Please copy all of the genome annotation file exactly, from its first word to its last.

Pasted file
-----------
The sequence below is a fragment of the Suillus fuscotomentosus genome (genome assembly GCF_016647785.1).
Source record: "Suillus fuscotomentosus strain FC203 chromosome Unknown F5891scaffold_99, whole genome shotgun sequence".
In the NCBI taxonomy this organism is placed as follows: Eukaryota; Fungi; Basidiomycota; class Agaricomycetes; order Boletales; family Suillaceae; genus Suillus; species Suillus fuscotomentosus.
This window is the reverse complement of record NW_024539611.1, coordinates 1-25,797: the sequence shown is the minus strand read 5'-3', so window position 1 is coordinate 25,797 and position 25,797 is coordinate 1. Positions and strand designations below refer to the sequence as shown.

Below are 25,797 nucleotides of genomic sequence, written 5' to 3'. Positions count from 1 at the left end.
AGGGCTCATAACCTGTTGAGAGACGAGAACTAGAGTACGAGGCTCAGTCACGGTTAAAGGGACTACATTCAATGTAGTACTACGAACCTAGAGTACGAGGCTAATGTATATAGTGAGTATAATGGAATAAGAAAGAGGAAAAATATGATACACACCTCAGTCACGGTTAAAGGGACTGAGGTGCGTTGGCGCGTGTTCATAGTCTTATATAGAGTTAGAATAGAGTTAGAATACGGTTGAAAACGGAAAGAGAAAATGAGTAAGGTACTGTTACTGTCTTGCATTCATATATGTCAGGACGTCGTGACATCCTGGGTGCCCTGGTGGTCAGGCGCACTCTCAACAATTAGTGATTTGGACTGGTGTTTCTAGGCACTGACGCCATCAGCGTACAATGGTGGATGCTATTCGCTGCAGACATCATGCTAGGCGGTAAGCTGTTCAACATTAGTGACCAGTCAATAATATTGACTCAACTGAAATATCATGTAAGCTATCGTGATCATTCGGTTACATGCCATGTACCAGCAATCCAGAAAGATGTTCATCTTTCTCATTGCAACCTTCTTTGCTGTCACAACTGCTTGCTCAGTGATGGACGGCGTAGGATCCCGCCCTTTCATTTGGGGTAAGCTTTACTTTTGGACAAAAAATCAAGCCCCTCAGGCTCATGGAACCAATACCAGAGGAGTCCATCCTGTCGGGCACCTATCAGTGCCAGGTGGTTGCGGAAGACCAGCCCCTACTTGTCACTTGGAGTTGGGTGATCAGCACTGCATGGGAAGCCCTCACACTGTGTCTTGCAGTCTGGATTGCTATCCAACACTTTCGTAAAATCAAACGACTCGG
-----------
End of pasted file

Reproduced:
The sequence below is a fragment of the Suillus fuscotomentosus genome (genome assembly GCF_016647785.1).
Source record: "Suillus fuscotomentosus strain FC203 chromosome Unknown F5891scaffold_99, whole genome shotgun sequence".
In the NCBI taxonomy this organism is placed as follows: Eukaryota; Fungi; Basidiomycota; class Agaricomycetes; order Boletales; family Suillaceae; genus Suillus; species Suillus fuscotomentosus.
This window is the reverse complement of record NW_024539611.1, coordinates 1-25,797: the sequence shown is the minus strand read 5'-3', so window position 1 is coordinate 25,797 and position 25,797 is coordinate 1. Positions and strand designations below refer to the sequence as shown.

Below are 25,797 nucleotides of genomic sequence, written 5' to 3'. Positions count from 1 at the left end.
AGGGCTCATAACCTGTTGAGAGACGAGAACTAGAGTACGAGGCTCAGTCACGGTTAAAGGGACTACATTCAATGTAGTACTACGAACCTAGAGTACGAGGCTAATGTATATAGTGAGTATAATGGAATAAGAAAGAGGAAAAATATGATACACACCTCAGTCACGGTTAAAGGGACTGAGGTGCGTTGGCGCGTGTTCATAGTCTTATATAGAGTTAGAATAGAGTTAGAATACGGTTGAAAACGGAAAGAGAAAATGAGTAAGGTACTGTTACTGTCTTGCATTCATATATGTCAGGACGTCGTGACATCCTGGGTGCCCTGGTGGTCAGGCGCACTCTCAACAATTAGTGATTTGGACTGGTGTTTCTAGGCACTGACGCCATCAGCGTACAATGGTGGATGCTATTCGCTGCAGACATCATGCTAGGCGGTAAGCTGTTCAACATTAGTGACCAGTCAATAATATTGACTCAACTGAAATATCATGTAAGCTATCGTGATCATTCGGTTACATGCCATGTACCAGCAATCCAGAAAGATGTTCATCTTTCTCATTGCAACCTTCTTTGCTGTCACAACTGCTTGCTCAGTGATGGACGGCGTAGGATCCCGCCCTTTCATTTGGGGTAAGCTTTACTTTTGGACAAAAAATCAAGCCCCTCAGGCTCATGGAACCAATACCAGAGGAGTCCATCCTGTCGGGCACCTATCAGTGCCAGGTGGTTGCGGAAGACCAGCCCCTACTTGTCACTTGGAGTTGGGTGATCAGCACTGCATGGGAAGCCCTCACACTGTGTCTTGCAGTCTGGATTGCTATCCAACACTTTCGTAAAATCAAACGACTCGG